Bar News - March 22, 2017
Opinion: Recalling Jimmy Carter’s Call for Change on Law Day
By: Michael Davidow
A new president; a new governor; a new senator; all things new. The old guard gets out of touch and people demand change. This happens regularly in our country. In fact, one of my favorite calls for change, all-time, comes from a surprising source: the speech given by then-Governor Jimmy Carter, at the University of Georgia Law School, for Law Day, in May 1974.
Carter was a bright guy, a nuclear engineer by training and a businessman by trade (calling him a peanut farmer was accurate, but misleading; he ran a large operation). And rather than giving the expected speech about how great the law is, and how important lawyers are, and what great work they all do, he took his audience to task instead.
He told them that as an engineer, he constantly looked for ways to improve his machinery; that this was an imperative for engineers, who knew that lives depended on their work. He added that the same went for his farming; that if one farmer found a more efficient way to do things, every single farmer would follow along immediately-- or go out of business. And he compared that to the law: to how content lawyers often seem, with how things were done in the past; and how much society therefore suffers from the conservatism of the legal profession.
In some ways, this was vintage Carter, taking the moral high ground at little or no cost to himself, pointing out ways to improve things, and allowing others to work out the details – so if and when the project failed, it would be someone else’s failure, not his. But he still gets credit for his Law Day speech, because he was right. Lawyers hate change, and we still do. We still fight about e-mailing with our courts. Never mind applying science to our sentencing practices…
And it’s worth noting that Carter was hardly exceptional in his outlook, in 1974. I would call him instead a man of his times. Another favorite work of mine is a book-length essay from 1968 called Operating Manual for Spaceship Earth, by Buckminster Fuller. Fuller was an engineer (like Carter). And he also believed that our commitment to past practices blinds us to both how things can and should be done in the present; that we are wasting our resources accordingly; and finally, that our problem is a spiritual one, not a material one (hence all those old bumper stickers equating one fighter jet with its equivalent in school lunches. )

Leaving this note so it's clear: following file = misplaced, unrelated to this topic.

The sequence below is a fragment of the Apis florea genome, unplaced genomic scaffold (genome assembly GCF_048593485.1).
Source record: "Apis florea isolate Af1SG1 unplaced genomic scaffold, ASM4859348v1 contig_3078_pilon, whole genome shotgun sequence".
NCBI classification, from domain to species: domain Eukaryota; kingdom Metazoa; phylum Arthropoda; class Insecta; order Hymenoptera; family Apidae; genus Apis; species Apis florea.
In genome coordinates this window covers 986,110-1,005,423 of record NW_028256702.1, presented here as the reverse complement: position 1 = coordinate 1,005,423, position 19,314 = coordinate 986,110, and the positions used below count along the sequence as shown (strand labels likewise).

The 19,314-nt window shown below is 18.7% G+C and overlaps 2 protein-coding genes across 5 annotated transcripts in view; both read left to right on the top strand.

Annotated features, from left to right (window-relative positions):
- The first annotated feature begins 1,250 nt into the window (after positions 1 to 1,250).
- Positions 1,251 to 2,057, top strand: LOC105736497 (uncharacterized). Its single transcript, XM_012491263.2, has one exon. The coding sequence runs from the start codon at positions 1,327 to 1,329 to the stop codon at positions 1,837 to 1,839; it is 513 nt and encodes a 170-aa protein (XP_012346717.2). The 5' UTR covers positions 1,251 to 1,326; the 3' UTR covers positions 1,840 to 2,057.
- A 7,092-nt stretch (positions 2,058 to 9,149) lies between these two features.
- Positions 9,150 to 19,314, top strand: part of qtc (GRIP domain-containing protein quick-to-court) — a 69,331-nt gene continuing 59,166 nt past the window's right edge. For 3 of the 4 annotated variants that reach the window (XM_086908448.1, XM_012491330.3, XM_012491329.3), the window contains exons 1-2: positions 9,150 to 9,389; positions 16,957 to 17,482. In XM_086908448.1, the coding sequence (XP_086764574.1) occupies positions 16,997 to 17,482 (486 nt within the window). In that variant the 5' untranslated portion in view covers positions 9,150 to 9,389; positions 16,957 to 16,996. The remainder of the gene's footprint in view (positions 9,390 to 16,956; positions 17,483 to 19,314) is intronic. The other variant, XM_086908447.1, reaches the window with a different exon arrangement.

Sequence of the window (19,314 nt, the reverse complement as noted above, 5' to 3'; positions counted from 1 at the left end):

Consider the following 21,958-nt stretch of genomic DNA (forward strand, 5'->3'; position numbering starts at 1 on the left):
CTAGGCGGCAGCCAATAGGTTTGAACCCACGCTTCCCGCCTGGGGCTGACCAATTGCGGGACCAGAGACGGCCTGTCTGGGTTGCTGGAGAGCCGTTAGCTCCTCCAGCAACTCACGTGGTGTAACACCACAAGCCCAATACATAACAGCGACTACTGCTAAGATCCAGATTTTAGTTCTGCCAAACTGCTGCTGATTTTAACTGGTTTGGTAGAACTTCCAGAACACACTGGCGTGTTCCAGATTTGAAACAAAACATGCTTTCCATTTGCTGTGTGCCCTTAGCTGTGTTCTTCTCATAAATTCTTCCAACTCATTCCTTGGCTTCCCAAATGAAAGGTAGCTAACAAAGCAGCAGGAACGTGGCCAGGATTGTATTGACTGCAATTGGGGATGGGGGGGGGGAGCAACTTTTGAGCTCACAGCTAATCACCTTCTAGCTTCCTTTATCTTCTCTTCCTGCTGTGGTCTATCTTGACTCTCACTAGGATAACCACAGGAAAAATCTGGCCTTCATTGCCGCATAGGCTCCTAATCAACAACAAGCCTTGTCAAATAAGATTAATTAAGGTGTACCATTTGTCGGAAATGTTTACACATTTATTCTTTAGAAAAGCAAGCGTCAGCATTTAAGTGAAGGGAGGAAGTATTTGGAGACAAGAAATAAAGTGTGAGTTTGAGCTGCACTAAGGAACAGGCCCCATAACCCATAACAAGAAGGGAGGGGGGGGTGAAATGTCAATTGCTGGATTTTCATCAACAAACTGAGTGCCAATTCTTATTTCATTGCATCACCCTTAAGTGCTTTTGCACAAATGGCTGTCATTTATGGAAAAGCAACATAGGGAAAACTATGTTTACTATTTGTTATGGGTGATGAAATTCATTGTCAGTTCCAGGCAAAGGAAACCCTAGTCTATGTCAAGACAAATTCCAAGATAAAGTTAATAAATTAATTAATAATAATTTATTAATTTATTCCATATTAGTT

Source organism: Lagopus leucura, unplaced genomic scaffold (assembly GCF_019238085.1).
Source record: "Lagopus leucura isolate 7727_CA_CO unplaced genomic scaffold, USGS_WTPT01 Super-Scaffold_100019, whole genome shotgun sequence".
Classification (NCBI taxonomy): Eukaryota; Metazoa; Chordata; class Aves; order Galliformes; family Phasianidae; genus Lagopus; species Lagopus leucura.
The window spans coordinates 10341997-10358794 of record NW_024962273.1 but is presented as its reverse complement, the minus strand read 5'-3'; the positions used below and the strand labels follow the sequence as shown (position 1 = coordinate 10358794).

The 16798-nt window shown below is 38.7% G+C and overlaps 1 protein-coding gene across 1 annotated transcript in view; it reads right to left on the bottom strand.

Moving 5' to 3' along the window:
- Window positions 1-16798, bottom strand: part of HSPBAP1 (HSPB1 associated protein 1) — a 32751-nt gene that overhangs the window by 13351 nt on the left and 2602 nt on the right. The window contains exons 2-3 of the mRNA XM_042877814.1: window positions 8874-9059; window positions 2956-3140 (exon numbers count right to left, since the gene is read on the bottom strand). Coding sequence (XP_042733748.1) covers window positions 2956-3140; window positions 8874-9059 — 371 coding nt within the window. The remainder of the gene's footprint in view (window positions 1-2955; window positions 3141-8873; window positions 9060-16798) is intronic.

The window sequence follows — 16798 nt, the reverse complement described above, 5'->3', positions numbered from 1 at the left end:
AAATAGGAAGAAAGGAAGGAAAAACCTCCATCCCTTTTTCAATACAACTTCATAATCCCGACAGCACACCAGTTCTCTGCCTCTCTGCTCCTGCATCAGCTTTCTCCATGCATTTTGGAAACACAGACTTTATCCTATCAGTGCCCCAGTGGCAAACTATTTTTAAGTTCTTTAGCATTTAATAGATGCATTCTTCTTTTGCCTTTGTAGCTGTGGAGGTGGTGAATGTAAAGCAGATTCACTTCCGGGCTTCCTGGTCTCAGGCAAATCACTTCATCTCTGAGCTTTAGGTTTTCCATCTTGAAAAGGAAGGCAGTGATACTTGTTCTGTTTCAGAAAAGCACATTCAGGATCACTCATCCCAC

And Fuller’s work, itself, was an application of the historian Thomas Kuhn’s Structure of Scientific Revolutions, of 1962. Kuhn argued that science proceeds by way of paradigm shifts. To wit: scientists understand the world in a certain way; they conduct experiments according to that model; evidence eventually mounts, that their model does not reflect reality; and a new model finally surfaces, to replace the old one. Per Kuhn, there is no final model. There is only the endless process of re-invention. Which society often hinders, to the detriment of progress.
I will leave it to better minds than my own to link Kuhn to the works of other luminaries, like Jesus and Buddha. But I will leave you with two stories, to better illustrate the heart of this matter.
The first comes courtesy of Martin Buber, a Jewish philosopher who also collected old rabbinical tales. Several hundred years ago, one rabbi sent a group of his students to another rabbi, to study for a time. They observed him and found fault with how he prayed. “Our rabbi does it another way,” they told him. To which he replied, “The god to which I pray is far too important to worry about such details. Please go back home and pray to your god, and leave me here so I can pray to mine.” They decided to stay after all.
And the second comes from Teddy White, a mid-century journalist who often wrote about presidential elections. Coming into New York one time, he quizzed his cabdriver about who he was voting for. “The other guy,” the cabbie said. “Every time. Because once they get in, they’re all for themselves. But they all start out trying to do better, so I always vote for whoever is out.” When asked if there were ever exceptions to this rule, the cabdriver said no. “Except for one. La Guardia.” And he turned around to emphasize his words. “Mister, La Guardia was different,” he told White. “La Guardia cared about us.”
For the record, New York’s old mayor, Fiorello La Guardia, was a member of the Republican party, as well as a champion of Roosevelt’s New Deal.
And the Little Flower would surely agree: to have a positive effect, change must be effected with both humility (i.e., recognizing that your own thoughts can never be the ultimate say on any given matter) and love (i.e., what makes a New York cabdriver turn around in his seat and point at your chest).
Michael Davidow is a public defender at the NH Public Defender office in Nashua and serves as chair of the NH Bar Association Communications Advisory Council. He can be reached by email.